Why Education and Teaching Degrees Attract So Many College Students
Of the more than 1,650,000 students who graduated with a bachelor's degree in 2010, more than 100,000 studied education, according to the National Center for Education Statistic (NCES).
At the master's degree level, more degrees were given in this subject than in any other major. These numbers clearly indicate that becoming an educator is a popular career choice for many students.
Discover why education and teaching degrees are so popular and what kind of growth is predicted for this industry in the years to come.
|Quick Facts: Teacher Industry|
|Median Pay: $54,530 per year | $26 per hour|
|Entry-Level Education: Bachelor's degree|
|Work Experience: None|
|Number of Jobs, 2014: 1,985,000|
Practical and General Learning
For many students, there is a big decision to be made when choosing a college major. Choosing a more practical training program for a future as an accountant or something similar might help you secure employment, but a more general liberal arts degree could expand your lateral thinking and enhance all of your skills. Choosing to study teaching is the best of both worlds for many students.
Earning your degree in education will provide you with the opportunity to train, often in an actual classroom, to become the best teacher that you can be. In addition, you can study the subjects that interest you most, and you will become a better listener, communicator, speaker and writer while completing the courses included in a standard bachelor's degree curriculum for teacher education.
Ability to Specialize in a Niche Area
It is important to remember that there is not just one single degree in the field of teaching. Becoming an educator often requires a minimum of a bachelor's degree from a traditional college campus or an accredited online college, but you will have innumerable options when it comes to selecting the courses you want to take and the areas in which you want to specialize.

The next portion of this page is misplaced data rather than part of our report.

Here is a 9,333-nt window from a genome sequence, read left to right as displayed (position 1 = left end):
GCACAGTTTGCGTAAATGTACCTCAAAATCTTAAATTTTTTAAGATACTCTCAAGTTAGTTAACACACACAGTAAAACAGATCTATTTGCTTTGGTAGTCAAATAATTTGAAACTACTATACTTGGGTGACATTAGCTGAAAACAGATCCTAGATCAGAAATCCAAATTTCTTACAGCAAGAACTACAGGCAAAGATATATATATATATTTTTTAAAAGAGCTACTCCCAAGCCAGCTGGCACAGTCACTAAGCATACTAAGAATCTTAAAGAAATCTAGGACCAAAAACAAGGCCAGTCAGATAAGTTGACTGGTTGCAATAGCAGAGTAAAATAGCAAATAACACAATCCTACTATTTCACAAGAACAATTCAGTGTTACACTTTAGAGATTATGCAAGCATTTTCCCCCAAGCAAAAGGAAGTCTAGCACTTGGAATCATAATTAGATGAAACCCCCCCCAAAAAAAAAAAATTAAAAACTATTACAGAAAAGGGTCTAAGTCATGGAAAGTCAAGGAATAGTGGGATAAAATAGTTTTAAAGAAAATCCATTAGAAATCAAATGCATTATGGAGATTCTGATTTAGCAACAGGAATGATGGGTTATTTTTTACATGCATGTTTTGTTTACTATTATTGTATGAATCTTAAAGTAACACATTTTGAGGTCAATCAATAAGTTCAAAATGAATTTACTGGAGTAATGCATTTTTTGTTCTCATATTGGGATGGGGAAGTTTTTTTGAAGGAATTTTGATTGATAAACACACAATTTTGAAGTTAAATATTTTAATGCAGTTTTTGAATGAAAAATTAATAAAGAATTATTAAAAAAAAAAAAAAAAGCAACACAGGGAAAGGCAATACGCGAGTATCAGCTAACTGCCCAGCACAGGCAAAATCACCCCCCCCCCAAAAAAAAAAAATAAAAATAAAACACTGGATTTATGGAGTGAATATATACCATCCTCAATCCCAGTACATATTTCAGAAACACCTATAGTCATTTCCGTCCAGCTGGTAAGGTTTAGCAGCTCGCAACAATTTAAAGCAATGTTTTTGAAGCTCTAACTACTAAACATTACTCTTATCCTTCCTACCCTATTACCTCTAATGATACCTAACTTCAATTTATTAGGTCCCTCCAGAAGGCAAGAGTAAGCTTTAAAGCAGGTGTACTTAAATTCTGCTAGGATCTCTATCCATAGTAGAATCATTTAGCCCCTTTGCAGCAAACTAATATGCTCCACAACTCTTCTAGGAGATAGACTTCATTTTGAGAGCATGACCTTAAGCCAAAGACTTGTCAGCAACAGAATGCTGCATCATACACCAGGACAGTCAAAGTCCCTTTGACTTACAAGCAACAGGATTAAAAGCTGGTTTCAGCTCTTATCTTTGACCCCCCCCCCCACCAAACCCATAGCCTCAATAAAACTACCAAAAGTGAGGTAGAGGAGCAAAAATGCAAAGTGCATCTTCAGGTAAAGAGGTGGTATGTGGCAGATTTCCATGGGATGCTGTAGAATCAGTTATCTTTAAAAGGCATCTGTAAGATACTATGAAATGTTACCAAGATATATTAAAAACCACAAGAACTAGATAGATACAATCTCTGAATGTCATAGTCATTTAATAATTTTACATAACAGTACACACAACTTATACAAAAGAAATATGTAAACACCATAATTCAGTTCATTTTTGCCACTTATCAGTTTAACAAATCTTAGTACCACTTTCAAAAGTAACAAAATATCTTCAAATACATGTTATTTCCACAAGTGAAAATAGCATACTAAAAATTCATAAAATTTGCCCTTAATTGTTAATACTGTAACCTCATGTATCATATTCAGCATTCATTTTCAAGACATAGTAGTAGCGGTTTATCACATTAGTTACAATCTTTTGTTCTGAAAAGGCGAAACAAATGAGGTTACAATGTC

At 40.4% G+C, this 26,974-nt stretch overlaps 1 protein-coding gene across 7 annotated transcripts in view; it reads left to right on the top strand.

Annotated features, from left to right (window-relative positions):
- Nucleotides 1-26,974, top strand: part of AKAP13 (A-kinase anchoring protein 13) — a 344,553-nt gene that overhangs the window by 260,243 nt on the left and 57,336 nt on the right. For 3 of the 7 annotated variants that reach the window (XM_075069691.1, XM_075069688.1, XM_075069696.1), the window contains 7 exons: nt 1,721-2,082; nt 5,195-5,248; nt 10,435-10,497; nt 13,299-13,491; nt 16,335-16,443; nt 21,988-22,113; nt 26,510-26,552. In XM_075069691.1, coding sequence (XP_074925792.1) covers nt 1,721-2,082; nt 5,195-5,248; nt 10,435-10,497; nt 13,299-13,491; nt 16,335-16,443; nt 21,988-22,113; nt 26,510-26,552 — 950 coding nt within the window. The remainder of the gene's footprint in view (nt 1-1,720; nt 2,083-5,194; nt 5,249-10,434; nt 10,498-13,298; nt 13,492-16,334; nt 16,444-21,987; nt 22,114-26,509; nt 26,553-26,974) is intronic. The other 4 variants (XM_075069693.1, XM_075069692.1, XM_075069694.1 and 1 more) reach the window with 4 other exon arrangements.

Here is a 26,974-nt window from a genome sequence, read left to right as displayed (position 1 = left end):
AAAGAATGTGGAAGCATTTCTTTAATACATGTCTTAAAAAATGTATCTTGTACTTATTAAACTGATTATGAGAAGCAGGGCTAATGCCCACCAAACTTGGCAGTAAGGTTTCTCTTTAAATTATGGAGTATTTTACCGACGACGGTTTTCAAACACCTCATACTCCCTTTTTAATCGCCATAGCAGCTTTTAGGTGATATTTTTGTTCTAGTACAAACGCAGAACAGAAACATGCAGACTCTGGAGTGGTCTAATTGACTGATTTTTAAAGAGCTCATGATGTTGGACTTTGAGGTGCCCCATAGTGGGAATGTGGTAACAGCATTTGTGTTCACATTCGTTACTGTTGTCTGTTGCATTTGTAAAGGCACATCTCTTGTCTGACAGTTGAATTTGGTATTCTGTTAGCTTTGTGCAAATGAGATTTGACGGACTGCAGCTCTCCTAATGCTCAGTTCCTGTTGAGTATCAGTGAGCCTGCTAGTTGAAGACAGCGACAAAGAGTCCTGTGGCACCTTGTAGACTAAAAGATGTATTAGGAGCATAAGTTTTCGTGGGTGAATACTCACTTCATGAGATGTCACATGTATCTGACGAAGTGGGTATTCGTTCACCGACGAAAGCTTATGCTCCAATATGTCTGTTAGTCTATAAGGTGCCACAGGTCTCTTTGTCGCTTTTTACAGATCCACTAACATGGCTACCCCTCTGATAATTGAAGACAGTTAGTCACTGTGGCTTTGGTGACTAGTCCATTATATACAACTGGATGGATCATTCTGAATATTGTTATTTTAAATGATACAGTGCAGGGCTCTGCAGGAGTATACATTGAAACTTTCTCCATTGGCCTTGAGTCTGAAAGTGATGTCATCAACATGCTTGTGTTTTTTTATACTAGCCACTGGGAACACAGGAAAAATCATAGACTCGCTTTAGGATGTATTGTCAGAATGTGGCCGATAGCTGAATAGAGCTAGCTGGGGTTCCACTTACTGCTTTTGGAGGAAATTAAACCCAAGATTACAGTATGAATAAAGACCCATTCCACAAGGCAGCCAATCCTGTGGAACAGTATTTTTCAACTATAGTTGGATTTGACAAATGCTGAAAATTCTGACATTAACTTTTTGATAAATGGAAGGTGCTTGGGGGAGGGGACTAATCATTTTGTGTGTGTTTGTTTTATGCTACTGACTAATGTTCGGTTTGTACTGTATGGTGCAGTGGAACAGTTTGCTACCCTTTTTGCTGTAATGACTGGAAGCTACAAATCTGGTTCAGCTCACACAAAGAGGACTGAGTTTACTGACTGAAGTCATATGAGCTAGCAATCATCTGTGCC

If you love working with young children, you can take courses such as early childhood development or developmental psychology, both of which will certainly come in handy for a future elementary teacher. If you are interested in science, taking courses in physics and biology can help you better understand and explain key concepts to future high school students.
In addition, not all teachers work in a traditional classroom. You might choose to study computer science so you can lead an online class in the future, or you can hone your writing skills to create textbooks for college courses. The possibilities in the field of education are vast.
Job Stability and Future Growth
Another key point to consider as you select your college major is what the job market will look like when you graduate and what the employment predication look like for the future. Fortunately, careers in education and teaching are integral to society, and there is no question that educators will be needed around the world for the foreseeable future.
As with any field of study, there are some careers in the area of education that are predicted to grow faster than others. Post-secondary administrators, for example, will see a 15 percent increase in job demand before 2022, and kindergarten and elementary school educators will see a similar 12 percent increase, according to the BLS.
Fulfilling and Rewarding Career Choice
Ultimately, many of the people who choose to become educators do so for the opportunity to feel great about their work. There are few kinds of employment where you can know that what you do is benefiting countless individuals, but teaching gives you the satisfaction of making a difference in the world.
If money happens to be a bigger motivator, there are also many positions where you can enjoy impressive earning potential as well as the knowledge that you are helping adults and children through your daily work. These positions will require you to earn advanced degrees such as Masters, Ph.D’s or Doctorate degrees.
Countless Employment Opportunities
Finally, aspiring educators should remember that there is not just one type of career for educators. Whether you study online to earn an associate degree or you attend a more traditional bachelor's degree program on a college campus, you can find a career that suits your passions and skills.
Many preschool teachers and teaching assistants, for example, work with young children in classroom settings and don't require a bachelor's degree, all while earning salaries usually ranging from $23,640 to $27,130 per year.
If you would prefer to work with older students, then you might enjoy a position as a middle or high school teacher, a tutor or a librarian. There are many teaching positions that involve a more mature demographic, such as adult literacy educators, instructional coordinators for large corporations and technical educators.
Since becoming a teacher is one of the most common career goals for college students, it makes sense that it is also the most popular major. Job growth, demand, prestige, fulfillment and a variety of career opportunities are all great reasons to pursue a college degree in teacher education.